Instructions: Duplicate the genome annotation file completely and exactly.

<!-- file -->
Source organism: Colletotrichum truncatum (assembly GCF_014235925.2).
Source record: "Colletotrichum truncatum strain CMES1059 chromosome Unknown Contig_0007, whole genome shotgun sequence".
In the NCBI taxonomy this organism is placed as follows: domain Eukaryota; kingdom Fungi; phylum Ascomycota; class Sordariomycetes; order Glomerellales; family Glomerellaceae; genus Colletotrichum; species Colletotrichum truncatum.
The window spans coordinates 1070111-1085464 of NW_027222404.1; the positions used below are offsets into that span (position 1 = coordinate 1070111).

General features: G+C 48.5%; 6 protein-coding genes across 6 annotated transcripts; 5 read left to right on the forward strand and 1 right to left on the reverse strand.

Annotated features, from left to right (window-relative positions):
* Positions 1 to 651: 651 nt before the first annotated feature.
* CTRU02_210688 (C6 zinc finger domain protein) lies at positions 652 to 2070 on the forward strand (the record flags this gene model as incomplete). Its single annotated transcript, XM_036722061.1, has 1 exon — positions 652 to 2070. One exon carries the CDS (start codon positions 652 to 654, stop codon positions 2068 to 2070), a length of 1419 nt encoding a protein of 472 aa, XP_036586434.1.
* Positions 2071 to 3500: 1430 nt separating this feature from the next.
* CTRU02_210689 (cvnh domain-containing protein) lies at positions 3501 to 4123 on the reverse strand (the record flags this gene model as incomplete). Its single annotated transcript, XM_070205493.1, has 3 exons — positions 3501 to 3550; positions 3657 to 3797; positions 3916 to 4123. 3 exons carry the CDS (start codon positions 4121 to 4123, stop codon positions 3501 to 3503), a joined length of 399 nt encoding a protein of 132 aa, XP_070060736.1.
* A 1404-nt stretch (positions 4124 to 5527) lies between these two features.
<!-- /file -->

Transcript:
Source organism: Colletotrichum truncatum (assembly GCF_014235925.2).
Source record: "Colletotrichum truncatum strain CMES1059 chromosome Unknown Contig_0007, whole genome shotgun sequence".
In the NCBI taxonomy this organism is placed as follows: domain Eukaryota; kingdom Fungi; phylum Ascomycota; class Sordariomycetes; order Glomerellales; family Glomerellaceae; genus Colletotrichum; species Colletotrichum truncatum.
The window spans coordinates 1070111-1085464 of NW_027222404.1; the positions used below are offsets into that span (position 1 = coordinate 1070111).

General features: G+C 48.5%; 6 protein-coding genes across 6 annotated transcripts; 5 read left to right on the forward strand and 1 right to left on the reverse strand.

Annotated features, from left to right (window-relative positions):
* Positions 1 to 651: 651 nt before the first annotated feature.
* CTRU02_210688 (C6 zinc finger domain protein) lies at positions 652 to 2070 on the forward strand (the record flags this gene model as incomplete). Its single annotated transcript, XM_036722061.1, has 1 exon — positions 652 to 2070. One exon carries the CDS (start codon positions 652 to 654, stop codon positions 2068 to 2070), a length of 1419 nt encoding a protein of 472 aa, XP_036586434.1.
* Positions 2071 to 3500: 1430 nt separating this feature from the next.
* CTRU02_210689 (cvnh domain-containing protein) lies at positions 3501 to 4123 on the reverse strand (the record flags this gene model as incomplete). Its single annotated transcript, XM_070205493.1, has 3 exons — positions 3501 to 3550; positions 3657 to 3797; positions 3916 to 4123. 3 exons carry the CDS (start codon positions 4121 to 4123, stop codon positions 3501 to 3503), a joined length of 399 nt encoding a protein of 132 aa, XP_070060736.1.
* A 1404-nt stretch (positions 4124 to 5527) lies between these two features.